For those who are just getting started with an Apple Watch, or those who have had one for a while but never used any of the heart rate features -- here's what you need to know.
Check your heart rate
You have a couple different options to check your heart rate using an Apple Watch. The quickest is to trigger Siri and ask "What's my heart rate?" The Heart Rate app will launch and present your current heart rate within a few seconds.
The other method to check your heart rate is to manually launch the Heart Rate app, either via the app icon or using the Heart Rate complication on a watch face.
The Heart Rate app on the watch shows a small graph of recorded heart rates, or you can visit the Health app on your iPhone ($1,337 at Amazon Marketplace) to view a larger, more detailed version of the graph.
Afib and EKG features
When Apple announced the Apple Watch Series 4 and its new heart rate features, the company mentioned the features would be enabled in a future update.
Specifically, the ability to alert you if an atrial fibrillation (AFib) event has been detected, along with thefeature are currently missing from the Series 4.
However, at the bottom of one of the presentation slides during the keynote, it notes that the features are coming to iOS and Series 4 in iOS 12.1 and WatchOS 5.1. Both of those updates are currently available to developers for beta testing, so it shouldn't be too long of a wait for your watch reach its full potential.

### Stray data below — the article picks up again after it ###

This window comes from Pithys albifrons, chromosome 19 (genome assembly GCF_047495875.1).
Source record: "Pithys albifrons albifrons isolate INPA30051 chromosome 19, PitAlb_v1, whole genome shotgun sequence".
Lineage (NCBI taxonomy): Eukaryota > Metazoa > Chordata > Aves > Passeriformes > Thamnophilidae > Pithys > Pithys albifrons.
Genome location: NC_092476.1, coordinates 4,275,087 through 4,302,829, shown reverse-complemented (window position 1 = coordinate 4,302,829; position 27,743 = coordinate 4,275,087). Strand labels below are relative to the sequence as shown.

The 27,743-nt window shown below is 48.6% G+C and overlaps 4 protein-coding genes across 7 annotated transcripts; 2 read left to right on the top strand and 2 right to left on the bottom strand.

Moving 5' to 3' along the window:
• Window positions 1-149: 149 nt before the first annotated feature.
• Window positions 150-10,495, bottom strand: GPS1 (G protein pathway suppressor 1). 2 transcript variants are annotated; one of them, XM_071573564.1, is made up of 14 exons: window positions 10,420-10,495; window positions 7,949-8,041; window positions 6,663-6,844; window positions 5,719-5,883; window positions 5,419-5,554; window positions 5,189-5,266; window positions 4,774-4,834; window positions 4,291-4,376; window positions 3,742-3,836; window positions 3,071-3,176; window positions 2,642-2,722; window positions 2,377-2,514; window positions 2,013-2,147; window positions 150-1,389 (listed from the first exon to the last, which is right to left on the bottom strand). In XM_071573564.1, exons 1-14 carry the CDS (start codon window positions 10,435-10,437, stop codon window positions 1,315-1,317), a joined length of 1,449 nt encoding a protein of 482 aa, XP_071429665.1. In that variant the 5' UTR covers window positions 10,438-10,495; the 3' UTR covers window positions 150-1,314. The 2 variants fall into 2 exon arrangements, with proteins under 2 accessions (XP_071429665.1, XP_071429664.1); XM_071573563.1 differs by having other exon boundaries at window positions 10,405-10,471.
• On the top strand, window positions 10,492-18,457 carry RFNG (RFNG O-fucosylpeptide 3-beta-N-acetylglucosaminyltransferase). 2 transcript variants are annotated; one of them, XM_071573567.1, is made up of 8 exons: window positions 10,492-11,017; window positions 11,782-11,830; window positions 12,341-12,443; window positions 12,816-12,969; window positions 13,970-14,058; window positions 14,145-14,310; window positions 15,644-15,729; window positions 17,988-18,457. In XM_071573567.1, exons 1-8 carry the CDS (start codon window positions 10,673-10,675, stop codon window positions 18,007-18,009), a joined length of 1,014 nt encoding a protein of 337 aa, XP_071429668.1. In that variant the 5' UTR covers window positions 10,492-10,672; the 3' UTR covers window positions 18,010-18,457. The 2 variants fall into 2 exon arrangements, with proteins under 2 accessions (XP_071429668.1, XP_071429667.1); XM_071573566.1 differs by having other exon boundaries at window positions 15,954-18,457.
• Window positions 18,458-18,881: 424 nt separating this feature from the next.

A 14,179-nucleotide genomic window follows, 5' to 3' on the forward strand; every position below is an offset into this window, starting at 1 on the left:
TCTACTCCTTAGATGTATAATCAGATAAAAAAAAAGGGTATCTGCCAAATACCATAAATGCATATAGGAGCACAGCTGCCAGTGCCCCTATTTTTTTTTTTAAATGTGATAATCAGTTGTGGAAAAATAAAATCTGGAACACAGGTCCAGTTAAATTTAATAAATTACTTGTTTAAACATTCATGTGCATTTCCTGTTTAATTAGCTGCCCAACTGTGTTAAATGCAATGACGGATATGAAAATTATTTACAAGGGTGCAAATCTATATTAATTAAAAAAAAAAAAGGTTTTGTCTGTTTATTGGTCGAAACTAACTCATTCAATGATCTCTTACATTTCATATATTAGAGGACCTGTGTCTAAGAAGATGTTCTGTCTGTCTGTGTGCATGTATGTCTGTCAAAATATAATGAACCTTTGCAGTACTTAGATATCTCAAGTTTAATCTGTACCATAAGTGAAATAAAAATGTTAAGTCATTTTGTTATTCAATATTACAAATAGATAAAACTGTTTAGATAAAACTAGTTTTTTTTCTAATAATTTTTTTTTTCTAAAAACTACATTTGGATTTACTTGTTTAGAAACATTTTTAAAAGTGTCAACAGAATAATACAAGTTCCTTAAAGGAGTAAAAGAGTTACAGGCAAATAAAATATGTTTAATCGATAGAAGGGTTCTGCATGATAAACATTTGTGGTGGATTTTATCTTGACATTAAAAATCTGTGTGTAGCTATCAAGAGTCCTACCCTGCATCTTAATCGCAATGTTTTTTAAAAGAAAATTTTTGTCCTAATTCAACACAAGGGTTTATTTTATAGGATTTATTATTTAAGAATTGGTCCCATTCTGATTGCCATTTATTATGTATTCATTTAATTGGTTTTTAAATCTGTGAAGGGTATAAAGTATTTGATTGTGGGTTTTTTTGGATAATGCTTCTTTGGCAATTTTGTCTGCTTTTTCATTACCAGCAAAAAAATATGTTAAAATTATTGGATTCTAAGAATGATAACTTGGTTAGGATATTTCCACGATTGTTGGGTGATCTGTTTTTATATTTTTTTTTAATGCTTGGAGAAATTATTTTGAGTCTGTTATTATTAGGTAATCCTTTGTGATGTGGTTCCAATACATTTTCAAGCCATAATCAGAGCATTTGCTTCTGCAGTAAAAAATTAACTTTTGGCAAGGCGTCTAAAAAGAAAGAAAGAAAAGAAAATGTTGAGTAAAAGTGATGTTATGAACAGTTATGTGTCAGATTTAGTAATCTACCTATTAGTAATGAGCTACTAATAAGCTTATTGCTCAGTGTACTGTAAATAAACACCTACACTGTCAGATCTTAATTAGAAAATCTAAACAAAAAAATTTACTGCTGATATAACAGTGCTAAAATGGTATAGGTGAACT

That said, there are still two features you can take advantage of on the Series 4, or for that matter, any Apple Watch that runs WatchOS 5.
High or low heart rate alerts
If you have an Apple Watch Series 1 ($269 at Walmart) or newer, WatchOS 5 is compatible and will work on your watch. The update adds a handful of new features, one of which is the ability to detect a low heart rate and bring it to your attention.
To adjust your heart rate thresholds, high or low, open the Watch app on your iPhone and select Heart Rate from the list of settings.
In the Heart Rate section, you can set the limits which will prompt the watch to alert you.
For example, if you set the High heart rate alert to 110 beats per minute (bpm), if your watch detects your heart is beating above 110bpm after you've been inactive for 10 minutes, you will receive an alert on the watch. The same can be said about the low heart rate setting -- if your heart is beating below your set threshold for 10 minutes, you will receive an alert.